When your blood sugar is continually going up and down, your body gets a bit confused as to where it's supply of glucose is coming from.As such, when blood dips a bit lower than your body is comfortable with, you're not only going to see signs of hypoglycemia (shakiness, dizziness, etc.). You're also going to get cravings for sugar or carbs because they raise glucose quickly. Several studies show that acute episodes of hypoglycaemia (low blood sugar) produce a generalized increase in cravings for food, particularly those high in carbohydrates 5. If you're going to consume foods in high carbs, balance it out with adequate protein and fat to slow glucose uptake.

Alternatively, stick to low glycemic carbs that don't have as much impact on blood sugar.

6. Get your hormones under control

This one is way easier said than done, but it's an essential part of regulating cravings. When it comes to appetite, there are a few key hormones you need to monitor: insulin, glucagon, leptin, and ghrelin. The former are regulators of your blood glucose levels, while the latter regulate hunger and satiety 6. Studies show that ghrelin plays a role in increasing motivation and cravings for foods, and in reward-based eating, especially for carbohydrates and starches 7.Balancing these hormones through proper lifestyle choices will make a massive difference to your appetite regulation and will kick your cravings to the curb—more on these below.

7. Keep yourself hydrated

Ever noticed that your hunger rages if you haven't had a drink all day? And no, we don't mean an alcoholic beverage, but water.Hunger is often confused with dehydration because the symptoms mimic each other, so the first thing we naturally reach for is food.

But funny enough, even though we've eaten, those cues are still there - because it wasn't hunger in the first place. Dehydration can also make it difficult for organs like the liver, which relies on adequate levels of water, to release glycogen, so, in turn, you get cravings for food to bump up glucose levels.Stay hydrated by consuming a minimum of 2-3L of water per day.

8. Manage your stress levels

If you're pulling your hair out kind of stressed, chances are your cravings are probably also killing you.

That's because stress drives up cortisol, and cortisol not only causes you to pack on the pounds, but it also makes you crave things you shouldn't be eating. Chronic stress activates the HPA (hypothalamic-pituitary-adrenal) axis, which causes the secretion of cortisol, a glucocorticoid that stimulates appetite. Several studies have shown that high cortisol increased stress-induced eating, as well as binge-eating 7.Interestingly, insulin and cortisol may also act synergistically to upregulate lipogenesis (production of fat).

And also, mild hypoglycemia stimulates the release of cortisol, which increases brain activation in reward motivation pathways, which subsequently makes you crave high-calorie foods 7.If that's not enough for you to want to manage your stress, we're not sure what is!Instead of pulling your hair out or having a yelling match with your spouse because you're stressed, try deep breathing, meditation, journaling, yoga, other forms of physical activity, or any other activity that helps get your mind off your stress.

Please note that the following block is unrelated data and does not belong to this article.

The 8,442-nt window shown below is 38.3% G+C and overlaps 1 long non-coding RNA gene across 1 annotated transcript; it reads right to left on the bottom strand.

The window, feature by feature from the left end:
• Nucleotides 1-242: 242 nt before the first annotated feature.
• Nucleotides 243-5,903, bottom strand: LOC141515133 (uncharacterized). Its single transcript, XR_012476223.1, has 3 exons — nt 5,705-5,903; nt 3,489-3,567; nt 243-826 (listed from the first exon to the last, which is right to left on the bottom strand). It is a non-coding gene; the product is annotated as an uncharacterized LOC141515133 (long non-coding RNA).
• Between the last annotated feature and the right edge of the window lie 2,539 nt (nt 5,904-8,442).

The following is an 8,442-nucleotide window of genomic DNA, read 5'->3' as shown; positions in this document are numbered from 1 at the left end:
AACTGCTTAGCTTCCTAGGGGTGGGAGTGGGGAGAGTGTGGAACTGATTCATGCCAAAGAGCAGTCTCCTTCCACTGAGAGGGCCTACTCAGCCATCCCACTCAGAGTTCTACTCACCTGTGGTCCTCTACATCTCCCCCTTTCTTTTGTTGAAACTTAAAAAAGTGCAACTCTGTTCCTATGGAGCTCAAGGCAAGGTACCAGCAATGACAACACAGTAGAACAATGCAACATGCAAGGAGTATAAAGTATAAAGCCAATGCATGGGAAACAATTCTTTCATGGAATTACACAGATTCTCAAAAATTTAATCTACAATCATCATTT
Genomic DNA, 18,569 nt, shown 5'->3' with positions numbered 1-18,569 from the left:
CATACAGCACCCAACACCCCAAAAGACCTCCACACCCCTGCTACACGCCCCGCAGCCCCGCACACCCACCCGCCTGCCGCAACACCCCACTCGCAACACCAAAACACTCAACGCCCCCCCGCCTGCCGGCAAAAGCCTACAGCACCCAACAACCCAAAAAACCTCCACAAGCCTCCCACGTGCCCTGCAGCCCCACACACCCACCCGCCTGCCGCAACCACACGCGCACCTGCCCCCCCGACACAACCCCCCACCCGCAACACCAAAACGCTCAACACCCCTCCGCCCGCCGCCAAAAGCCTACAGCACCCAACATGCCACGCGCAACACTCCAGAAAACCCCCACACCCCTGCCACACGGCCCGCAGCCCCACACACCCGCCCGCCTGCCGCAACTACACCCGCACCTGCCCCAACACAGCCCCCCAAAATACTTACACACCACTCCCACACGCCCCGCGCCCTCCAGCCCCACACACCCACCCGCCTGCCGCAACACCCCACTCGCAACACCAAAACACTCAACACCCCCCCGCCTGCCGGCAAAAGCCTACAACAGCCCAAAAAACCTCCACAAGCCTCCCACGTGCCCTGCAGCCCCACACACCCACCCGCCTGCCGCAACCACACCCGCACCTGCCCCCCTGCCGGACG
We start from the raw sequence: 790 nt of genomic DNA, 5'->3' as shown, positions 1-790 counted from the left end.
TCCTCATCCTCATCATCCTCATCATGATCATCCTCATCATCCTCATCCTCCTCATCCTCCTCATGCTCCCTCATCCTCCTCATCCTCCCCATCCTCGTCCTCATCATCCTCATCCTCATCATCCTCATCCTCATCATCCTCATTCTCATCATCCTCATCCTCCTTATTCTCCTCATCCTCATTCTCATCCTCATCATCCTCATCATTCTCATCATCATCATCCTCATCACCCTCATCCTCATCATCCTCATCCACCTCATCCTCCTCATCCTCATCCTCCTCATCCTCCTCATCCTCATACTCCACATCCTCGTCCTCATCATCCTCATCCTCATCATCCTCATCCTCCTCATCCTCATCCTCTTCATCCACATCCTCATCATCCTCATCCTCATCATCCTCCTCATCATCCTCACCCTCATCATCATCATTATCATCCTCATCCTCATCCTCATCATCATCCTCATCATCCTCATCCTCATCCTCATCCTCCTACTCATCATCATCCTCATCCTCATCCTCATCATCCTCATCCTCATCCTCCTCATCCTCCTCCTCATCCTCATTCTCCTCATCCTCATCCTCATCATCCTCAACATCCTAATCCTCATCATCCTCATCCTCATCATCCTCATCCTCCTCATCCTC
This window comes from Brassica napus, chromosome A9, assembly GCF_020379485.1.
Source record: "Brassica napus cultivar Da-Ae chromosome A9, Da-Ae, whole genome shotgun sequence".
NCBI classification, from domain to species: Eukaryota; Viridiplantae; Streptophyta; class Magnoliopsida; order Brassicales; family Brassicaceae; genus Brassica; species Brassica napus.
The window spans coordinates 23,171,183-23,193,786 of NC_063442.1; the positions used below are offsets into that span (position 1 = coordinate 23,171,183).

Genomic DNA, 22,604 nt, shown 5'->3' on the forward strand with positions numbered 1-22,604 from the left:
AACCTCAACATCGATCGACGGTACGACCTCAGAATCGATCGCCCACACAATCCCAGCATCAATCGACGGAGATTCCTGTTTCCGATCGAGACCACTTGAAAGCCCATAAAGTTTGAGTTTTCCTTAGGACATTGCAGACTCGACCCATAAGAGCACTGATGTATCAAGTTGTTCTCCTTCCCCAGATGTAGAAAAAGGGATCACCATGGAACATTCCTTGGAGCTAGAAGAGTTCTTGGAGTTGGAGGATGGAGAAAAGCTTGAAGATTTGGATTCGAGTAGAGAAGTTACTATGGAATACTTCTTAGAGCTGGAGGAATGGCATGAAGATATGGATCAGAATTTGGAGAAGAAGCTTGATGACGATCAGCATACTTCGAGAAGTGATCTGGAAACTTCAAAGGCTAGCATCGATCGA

9. Make sure you're not nutrient deficient

As we mentioned at the beginning of this article, cravings for certain foods can be your body's way of telling you it's missing something.

If you're low in a specific nutrient, your body is going to send out cravings that entice you to eat foods rich in that. While this line of thinking is not entirely wrong, specific mineral imbalances might explain the craving for sugary foods.

Being low in something like iron, for example, may cause your energy levels to plummet, leaving you reaching for some quick energy from things like sweets and other carbs. But zinc, chromium, and magnesium can do the same. They're involved in hydration status, along with hundreds of other enzymatic reactions, including food metabolism and hormone synthesis, so if you're short on them, chances are you might have cravings 8,9.To avoid any deficiencies, invest in a good multivitamin like Performance Lab NutriGenesis Multi.

10. Get enough sleep

And finally, we get to one of the most important things you can do for your body, but not only in terms of appetite and cravings. Sleep plays a huge role in regulating hormones, and lack of it will leave you irritable and sluggish, but it will also leave your hunger raging and you'll likely reach for a load of sugar to get your energy up.

When you're sleep-deprived, ghrelin levels spike and leptin levels fall, which causes an increase in appetite and contributes to weight gain 10.If you have trouble falling asleep or staying asleep, consider Performance Lab Sleep. It's the perfect blend of Sleep TryptoPure® with CherryPURE® to encourage natural melatonin and serotonin production along with magnesium to promote sleep-supportive muscle relaxation.

There's more…

Supplements are also another way to curb your appetite and your cravings and reduce the likelihood of weight gain. Burn Lab Pro helps to boost metabolism and promote fat breakdown and mobilization, while Performance Lab Stim is excellent for suppressing appetite.


  1. RS Ahima, DA Antwi. Brain regulation of appetite and satiety. Endocrinol Metab Clin North Am. 2008; 37(4): 811-823.
  2. EA Hernández, S Kahl, A Seelig, et al. Acute dietary fat intake initiates alterations in energy metabolism and insulin resistance. J Clin Invest. 2017; 127(2): 695-708.
  3. CJ Rebello, CE O'Neil, FL Greenway. Dietary fiber and satiety: the effects of oats on satiety. Nutr Rev. 2016; 74(2): 131-147.
  4. MJ Franz. Protein Controversies in Diabetes. Diabetes Spectrum. 2000; 13(3): 132.
  5. MW Strachan, FM Ewing, BM Frier, A Harper, IJ Deary. Food cravings during acute hypoglycaemia in adults with Type 1 diabetes. Physiol Behav. 2004 Feb; 80(5): 675-82.
  6. MD Klok, S Jakobsdottir, ML Drent. The role of leptin and ghrelin in the regulation of food intake and body weight in humans: a review. Obes Rev. 2007 Jan; 8(1): 21-34.
  7. AM Chao, AM Jastreboff, MA White, CM Grilo, R Sinha. Stress, cortisol, and other appetite-related hormones: Prospective prediction of 6-month changes in food cravings and weight. Obesity (Silver Spring). 2017; 25(4): 713-720.
  8. A scientific review: the role of chromium in insulin resistance. Diabetes Educ. 2004; Suppl: 2-14.
  9. M Barbagallo, LJ Dominguez. Magnesium and type 2 diabetes. World J Diabetes. 2015; 6(10): 1152-1157.
  10. S Taheri, L Lin, D Austin, T Young, E Mignot. Short sleep duration is associated with reduced leptin, elevated ghrelin, and increased body mass index. PLoS Med. 2004; 1(3): e62.